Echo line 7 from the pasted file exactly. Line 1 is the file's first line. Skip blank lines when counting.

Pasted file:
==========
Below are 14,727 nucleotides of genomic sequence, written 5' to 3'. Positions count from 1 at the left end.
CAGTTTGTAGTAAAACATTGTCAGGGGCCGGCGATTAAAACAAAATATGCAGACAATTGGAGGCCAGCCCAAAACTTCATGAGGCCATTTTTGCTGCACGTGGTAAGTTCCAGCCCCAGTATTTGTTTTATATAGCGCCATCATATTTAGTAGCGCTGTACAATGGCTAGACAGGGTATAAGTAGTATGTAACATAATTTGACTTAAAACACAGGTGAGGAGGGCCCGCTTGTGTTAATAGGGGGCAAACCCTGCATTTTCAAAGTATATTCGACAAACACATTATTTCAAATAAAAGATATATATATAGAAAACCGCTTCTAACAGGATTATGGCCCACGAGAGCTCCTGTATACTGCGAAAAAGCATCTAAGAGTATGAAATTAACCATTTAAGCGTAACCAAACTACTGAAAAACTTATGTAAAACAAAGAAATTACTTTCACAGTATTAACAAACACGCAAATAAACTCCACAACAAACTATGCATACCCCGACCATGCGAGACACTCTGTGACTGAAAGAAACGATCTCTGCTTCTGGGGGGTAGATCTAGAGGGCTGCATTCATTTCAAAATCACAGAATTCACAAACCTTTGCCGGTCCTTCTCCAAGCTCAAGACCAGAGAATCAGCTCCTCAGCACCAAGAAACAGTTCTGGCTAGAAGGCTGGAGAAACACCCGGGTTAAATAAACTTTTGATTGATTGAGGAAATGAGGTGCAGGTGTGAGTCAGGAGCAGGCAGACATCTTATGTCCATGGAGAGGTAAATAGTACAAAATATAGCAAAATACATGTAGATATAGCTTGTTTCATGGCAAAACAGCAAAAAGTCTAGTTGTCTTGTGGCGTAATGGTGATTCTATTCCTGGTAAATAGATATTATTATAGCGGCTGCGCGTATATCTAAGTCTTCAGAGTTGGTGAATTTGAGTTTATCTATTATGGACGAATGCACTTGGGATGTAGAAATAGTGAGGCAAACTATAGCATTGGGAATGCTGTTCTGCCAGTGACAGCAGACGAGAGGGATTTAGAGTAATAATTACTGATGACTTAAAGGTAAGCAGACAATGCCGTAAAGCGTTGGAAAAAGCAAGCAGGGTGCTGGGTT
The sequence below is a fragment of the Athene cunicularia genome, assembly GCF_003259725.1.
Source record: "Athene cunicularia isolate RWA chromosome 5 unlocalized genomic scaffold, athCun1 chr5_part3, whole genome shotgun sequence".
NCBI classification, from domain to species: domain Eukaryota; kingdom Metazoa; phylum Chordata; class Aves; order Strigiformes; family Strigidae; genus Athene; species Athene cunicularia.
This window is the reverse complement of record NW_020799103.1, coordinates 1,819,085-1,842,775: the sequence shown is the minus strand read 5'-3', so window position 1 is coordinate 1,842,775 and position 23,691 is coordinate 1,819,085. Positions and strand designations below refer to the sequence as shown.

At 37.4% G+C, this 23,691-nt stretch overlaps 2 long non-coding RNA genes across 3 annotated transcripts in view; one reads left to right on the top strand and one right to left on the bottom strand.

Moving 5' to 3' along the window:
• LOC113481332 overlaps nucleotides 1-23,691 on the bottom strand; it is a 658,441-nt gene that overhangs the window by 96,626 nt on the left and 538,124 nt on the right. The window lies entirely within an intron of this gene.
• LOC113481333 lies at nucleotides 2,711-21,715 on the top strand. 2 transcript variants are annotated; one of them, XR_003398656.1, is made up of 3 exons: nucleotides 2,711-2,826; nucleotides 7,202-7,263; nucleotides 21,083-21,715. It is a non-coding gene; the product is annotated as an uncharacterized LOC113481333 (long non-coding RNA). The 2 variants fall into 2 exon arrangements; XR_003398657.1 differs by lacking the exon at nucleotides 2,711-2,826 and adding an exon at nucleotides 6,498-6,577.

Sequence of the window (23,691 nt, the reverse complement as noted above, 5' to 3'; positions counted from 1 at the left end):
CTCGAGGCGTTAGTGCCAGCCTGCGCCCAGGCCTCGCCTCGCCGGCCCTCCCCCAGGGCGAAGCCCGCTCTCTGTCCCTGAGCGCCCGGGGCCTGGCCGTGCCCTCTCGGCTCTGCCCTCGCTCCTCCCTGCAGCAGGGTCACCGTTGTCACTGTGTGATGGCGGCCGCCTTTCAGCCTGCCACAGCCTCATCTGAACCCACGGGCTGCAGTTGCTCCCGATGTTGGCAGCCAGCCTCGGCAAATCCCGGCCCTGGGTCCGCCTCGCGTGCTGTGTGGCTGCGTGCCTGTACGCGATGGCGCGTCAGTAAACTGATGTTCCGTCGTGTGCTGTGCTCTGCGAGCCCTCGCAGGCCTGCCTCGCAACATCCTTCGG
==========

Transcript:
At 37.4% G+C, this 23,691-nt stretch overlaps 2 long non-coding RNA genes across 3 annotated transcripts in view; one reads left to right on the top strand and one right to left on the bottom strand.